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Electrical Conductivity - Non-ohmic Conductors

electrons ionized ionic gas

Non-ohmic conduction is marked by nonlinear graphs of current vs. voltage. It occurs in semiconductor junctions, electrolytic solutions, some ionic solids not in solution, ionized gases, and vacuum tubes. Respective examples include semiconductor p-n diodes, battery acid or alkaline solutions, alkali halide crystals, the ionized mercury vapor in a fluorescent lamp, and cathode ray tubes.

Ionic conductivities are much lower than electronic, because the masses and diameters of ions make them much less mobile. While ions can drift slowly in a gas or liquid, their motions through the interstices of a solid lattice are much more restricted. Yet, with their thermal kinetic energy, ions will diffuse through a lattice, and in the presence of an electric field, will wander toward the appropriate electrode. In most instances, both ionic and electronic conduction will occur, depending on impurities. Thus, for studies of ionic conductivity, the material must be a very pure solid.

In gases, the gas atoms must be ionized by an electric field sufficient to supply the ionization energy of the gas in the tube. For stable currents, the ratio of field to gas pressure, E/P, is a major parameter. Electrons falling back into bound states produce the characteristic spectrum of the gas, qualitatively associated with color, e.g., red for neon, yellow-orange for sodium vapor, or blue-white for mercury vapor.

The basic definition of a plasma in physics includes all material conductors, ohmic and non-ohmic. A plasma is a medium in which approximately equal numbers of opposite charges are present, so that the medium is neutral or nearly so. In a metal the negative electrons are separated from an equal number of positive ion cores. In a semiconductor there may be holes and electrons (intrinsic), holes and ionized acceptors (p-type), or electrons and ionized donors (n-type). In an electrolytic solution and in an ionic solid there are positive and negative ions. An ionized gas contains electrons and positive ions. A small distinction among these may be made as to whether the medium has one or two mobile carriers.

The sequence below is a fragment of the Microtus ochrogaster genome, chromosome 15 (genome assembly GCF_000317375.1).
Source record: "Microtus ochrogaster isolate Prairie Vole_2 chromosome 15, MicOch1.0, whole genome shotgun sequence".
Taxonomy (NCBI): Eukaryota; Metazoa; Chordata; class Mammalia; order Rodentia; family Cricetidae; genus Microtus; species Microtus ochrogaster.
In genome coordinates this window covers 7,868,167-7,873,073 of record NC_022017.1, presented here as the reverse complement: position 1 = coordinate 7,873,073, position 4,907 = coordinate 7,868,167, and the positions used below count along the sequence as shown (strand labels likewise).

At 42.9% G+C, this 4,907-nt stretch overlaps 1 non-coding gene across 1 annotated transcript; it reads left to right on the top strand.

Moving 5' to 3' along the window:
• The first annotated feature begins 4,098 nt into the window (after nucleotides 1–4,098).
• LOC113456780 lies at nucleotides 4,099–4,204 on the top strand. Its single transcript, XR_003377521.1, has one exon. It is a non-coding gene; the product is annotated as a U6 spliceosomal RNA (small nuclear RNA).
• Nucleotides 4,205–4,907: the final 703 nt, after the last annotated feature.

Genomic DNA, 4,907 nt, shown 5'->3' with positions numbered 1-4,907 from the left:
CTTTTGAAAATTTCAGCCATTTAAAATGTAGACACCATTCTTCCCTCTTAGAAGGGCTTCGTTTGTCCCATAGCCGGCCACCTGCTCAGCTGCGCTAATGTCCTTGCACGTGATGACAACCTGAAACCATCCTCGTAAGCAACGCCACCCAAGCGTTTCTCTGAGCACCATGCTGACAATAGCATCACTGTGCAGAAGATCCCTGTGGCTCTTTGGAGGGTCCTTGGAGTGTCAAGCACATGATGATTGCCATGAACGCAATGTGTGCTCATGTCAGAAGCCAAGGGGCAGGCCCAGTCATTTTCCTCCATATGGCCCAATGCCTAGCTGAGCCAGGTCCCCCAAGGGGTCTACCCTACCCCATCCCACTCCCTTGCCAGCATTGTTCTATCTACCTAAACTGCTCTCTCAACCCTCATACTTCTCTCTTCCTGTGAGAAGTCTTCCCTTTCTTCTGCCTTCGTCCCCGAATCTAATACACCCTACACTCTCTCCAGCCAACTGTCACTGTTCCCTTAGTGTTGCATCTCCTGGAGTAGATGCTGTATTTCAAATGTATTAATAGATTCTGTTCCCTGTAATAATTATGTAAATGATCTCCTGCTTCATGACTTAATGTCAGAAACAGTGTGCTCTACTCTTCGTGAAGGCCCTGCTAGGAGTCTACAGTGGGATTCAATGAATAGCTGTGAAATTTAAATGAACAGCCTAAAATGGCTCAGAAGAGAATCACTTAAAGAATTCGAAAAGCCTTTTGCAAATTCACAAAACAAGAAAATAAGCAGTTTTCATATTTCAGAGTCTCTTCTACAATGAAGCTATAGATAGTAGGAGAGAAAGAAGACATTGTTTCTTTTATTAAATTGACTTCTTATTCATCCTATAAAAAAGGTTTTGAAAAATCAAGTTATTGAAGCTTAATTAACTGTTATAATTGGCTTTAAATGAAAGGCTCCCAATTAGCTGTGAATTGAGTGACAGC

In contemporary usage, the term plasma usually refers to extremely hot gases such as those used in the Tokamak for nuclear fusion experiments. High-energy plasmas are discussed in the article on fusion as a means of generating electric power.

The remaining non-ohmic conduction category is the vacuum tube, in which a beam of electrons is emitted from either a heated cathode (thermionic) or a suitably illuminated cathode (photoelectric), and moves through evacuated space to an anode. The beam in its passage is subjected to electrostatic or magnetic fields for control. The evacuated space cannot be classed either as a material with a definable conductivity or as a plasma, since only electrons are present. However, there are relations of current and voltage to be analyzed. These graphs are generally nonlinear or linear over a limited range. But vacuum tubes are not called ohmic even in their linear ranges because there is no material undergoing the lattice behavior previously described as the basis for ohmic resistance.

Electrical conduction in the human body and other animal organisms is primarily ionic, since body fluids contain vital electrolytes subject to electrochemical action in organs. Further information is available in other articles, particularly those on the heart, the brain, and neurons.



Halliday, David, Robert Resnick, and Kenneth Krane. Physics. 4th ed. New York: John Wiley and Sons, 1992.

Serway, Raymond A. Physics for Scientists and Engineers. 3rd ed. Philadelphia: W. B. Saunders Co.

Frieda A. Stahl


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—The structure of atoms in a solid. In a conducting material, ion cores make up the lattice.

Potential difference

—In a conductor carrying an electric current, it is the difference of potential energy per unit charge.

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